The goal of a strike is to force the AMPTP to negotiate, with the hope of reaching an agreement that both sides sign on to, and a new minimum basic agreement, or MBA — kind of like a minimum wage for writer jobs — with terms that will last for three years. The WGA’s contract is renegotiated every three years. But this is the first strike since 2007-08.
How do screenwriters make money?
If this was a joke, the answer would probably be “slinging coffee.” But plenty of writers do support their families by working on TV shows and movies, coming up with original ideas to sell to movie studios, adapting existing IP, and doing lots of other writerly things. To put it simply, writers are the first block in the tower on which the rest of the product is built.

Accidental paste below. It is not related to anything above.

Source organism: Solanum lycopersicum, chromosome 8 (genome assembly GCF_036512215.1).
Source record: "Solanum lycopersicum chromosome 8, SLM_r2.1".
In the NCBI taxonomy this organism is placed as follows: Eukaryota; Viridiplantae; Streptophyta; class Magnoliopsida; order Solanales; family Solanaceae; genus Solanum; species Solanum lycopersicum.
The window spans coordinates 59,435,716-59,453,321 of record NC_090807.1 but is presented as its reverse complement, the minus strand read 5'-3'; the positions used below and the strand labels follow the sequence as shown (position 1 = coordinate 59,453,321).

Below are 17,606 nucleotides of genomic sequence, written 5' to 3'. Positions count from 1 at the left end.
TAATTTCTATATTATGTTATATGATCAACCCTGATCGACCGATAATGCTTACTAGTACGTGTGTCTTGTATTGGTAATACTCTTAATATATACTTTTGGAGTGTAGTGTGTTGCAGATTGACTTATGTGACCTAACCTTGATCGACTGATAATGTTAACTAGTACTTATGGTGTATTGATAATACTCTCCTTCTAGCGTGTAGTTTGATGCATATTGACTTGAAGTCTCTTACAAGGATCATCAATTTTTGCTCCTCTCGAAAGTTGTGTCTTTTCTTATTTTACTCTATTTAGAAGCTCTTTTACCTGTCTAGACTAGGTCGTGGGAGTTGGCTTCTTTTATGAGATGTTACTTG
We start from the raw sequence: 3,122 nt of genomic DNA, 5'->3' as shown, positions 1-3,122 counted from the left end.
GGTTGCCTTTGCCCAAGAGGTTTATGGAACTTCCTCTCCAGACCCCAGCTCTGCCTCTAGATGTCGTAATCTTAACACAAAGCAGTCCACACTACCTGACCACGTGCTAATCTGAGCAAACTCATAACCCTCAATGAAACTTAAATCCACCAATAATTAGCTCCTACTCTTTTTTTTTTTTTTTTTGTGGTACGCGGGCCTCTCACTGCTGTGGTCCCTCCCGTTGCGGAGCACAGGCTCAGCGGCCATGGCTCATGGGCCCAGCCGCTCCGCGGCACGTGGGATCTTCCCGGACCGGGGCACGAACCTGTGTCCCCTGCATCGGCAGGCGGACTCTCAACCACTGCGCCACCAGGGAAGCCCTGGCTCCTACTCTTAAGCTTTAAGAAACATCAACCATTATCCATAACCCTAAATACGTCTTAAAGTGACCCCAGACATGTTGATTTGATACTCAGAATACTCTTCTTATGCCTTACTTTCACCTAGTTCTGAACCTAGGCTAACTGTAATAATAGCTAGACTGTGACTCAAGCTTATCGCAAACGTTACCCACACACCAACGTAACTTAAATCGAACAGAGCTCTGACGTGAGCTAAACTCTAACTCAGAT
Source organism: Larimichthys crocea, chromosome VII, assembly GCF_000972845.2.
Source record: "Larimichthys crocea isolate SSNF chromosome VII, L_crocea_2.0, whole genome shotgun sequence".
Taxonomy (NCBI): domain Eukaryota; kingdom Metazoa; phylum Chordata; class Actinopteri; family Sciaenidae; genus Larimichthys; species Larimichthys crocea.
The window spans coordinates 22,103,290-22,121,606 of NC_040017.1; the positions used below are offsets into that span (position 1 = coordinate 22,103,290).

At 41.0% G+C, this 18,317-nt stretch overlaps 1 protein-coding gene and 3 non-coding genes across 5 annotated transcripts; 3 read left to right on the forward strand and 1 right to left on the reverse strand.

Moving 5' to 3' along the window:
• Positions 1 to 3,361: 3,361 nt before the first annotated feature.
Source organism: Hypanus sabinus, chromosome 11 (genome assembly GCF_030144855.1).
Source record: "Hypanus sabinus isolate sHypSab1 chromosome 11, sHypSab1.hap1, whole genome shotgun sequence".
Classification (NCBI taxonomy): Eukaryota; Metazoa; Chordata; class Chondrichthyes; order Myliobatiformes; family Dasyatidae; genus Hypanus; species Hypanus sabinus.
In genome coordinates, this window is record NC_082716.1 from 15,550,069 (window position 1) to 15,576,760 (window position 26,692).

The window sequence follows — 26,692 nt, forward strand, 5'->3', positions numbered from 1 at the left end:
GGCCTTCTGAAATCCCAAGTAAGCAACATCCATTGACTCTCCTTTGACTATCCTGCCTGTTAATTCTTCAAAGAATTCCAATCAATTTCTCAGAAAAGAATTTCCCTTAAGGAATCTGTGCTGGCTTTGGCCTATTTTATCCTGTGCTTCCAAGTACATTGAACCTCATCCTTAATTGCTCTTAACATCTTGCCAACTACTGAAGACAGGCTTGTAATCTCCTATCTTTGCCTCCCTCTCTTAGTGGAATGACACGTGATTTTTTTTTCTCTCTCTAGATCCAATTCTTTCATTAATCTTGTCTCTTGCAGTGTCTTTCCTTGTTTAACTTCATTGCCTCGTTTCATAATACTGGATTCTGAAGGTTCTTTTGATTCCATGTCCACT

Here are some of the more common ways that writers make money (though certainly there are more):
- Write a movie script, then find a way to sell it to a Hollywood studio for a lump sum.
- Sell an idea for a movie to the studio. Maybe get hired to write it.
- Write a book or create some other intellectual property that a studio buys outright or “options” (giving them, well, the option to adapt it). You might also get hired to adapt it, for more money; you might not.
- Get hired to revise an existing screenplay, often one that was written by someone else. (You know when there are seven writing credits on a movie? That’s what’s going on there.)
- Sell an idea for a TV show, or maybe a pilot script, to a studio. You might also get hired to be the showrunner, an executive producer who makes the whole thing happen.
- Get hired to write on a TV show as part of a writers’ room — which, importantly, can mean you also end up producing the show, which in turn means you get paid extra.